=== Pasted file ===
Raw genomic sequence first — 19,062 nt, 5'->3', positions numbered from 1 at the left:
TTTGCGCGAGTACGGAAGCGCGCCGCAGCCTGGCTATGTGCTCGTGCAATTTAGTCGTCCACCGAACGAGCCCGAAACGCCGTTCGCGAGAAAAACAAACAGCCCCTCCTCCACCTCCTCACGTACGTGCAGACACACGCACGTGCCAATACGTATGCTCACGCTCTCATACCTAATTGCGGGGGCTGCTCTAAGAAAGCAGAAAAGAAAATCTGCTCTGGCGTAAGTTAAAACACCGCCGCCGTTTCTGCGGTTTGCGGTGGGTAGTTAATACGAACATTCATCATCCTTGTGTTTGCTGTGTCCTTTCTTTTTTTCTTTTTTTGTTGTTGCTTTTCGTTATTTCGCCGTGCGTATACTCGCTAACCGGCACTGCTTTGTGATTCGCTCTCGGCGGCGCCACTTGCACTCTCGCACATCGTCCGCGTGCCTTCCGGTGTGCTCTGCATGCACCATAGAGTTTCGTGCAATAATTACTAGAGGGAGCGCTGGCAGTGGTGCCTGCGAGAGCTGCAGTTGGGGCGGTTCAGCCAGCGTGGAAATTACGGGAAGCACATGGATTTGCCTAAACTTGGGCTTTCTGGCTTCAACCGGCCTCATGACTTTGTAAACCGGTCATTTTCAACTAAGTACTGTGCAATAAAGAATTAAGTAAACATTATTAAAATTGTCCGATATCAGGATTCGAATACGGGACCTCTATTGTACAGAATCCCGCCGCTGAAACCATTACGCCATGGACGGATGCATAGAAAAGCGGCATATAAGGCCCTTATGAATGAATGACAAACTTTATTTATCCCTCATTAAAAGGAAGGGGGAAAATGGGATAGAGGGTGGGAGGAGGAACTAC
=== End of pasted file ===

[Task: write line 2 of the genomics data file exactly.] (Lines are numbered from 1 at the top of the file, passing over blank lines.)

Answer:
TTTGCGCGAGTACGGAAGCGCGCCGCAGCCTGGCTATGTGCTCGTGCAATTTAGTCGTCCACCGAACGAGCCCGAAACGCCGTTCGCGAGAAAAACAAACAGCCCCTCCTCCACCTCCTCACGTACGTGCAGACACACGCACGTGCCAATACGTATGCTCACGCTCTCATACCTAATTGCGGGGGCTGCTCTAAGAAAGCAGAAAAGAAAATCTGCTCTGGCGTAAGTTAAAACACCGCCGCCGTTTCTGCGGTTTGCGGTGGGTAGTTAATACGAACATTCATCATCCTTGTGTTTGCTGTGTCCTTTCTTTTTTTCTTTTTTTGTTGTTGCTTTTCGTTATTTCGCCGTGCGTATACTCGCTAACCGGCACTGCTTTGTGATTCGCTCTCGGCGGCGCCACTTGCACTCTCGCACATCGTCCGCGTGCCTTCCGGTGTGCTCTGCATGCACCATAGAGTTTCGTGCAATAATTACTAGAGGGAGCGCTGGCAGTGGTGCCTGCGAGAGCTGCAGTTGGGGCGGTTCAGCCAGCGTGGAAATTACGGGAAGCACATGGATTTGCCTAAACTTGGGCTTTCTGGCTTCAACCGGCCTCATGACTTTGTAAACCGGTCATTTTCAACTAAGTACTGTGCAATAAAGAATTAAGTAAACATTATTAAAATTGTCCGATATCAGGATTCGAATACGGGACCTCTATTGTACAGAATCCCGCCGCTGAAACCATTACGCCATGGACGGATGCATAGAAAAGCGGCATATAAGGCCCTTATGAATGAATGACAAACTTTATTTATCCCTCATTAAAAGGAAGGGGGAAAATGGGATAGAGGGTGGGAGGAGGAACTAC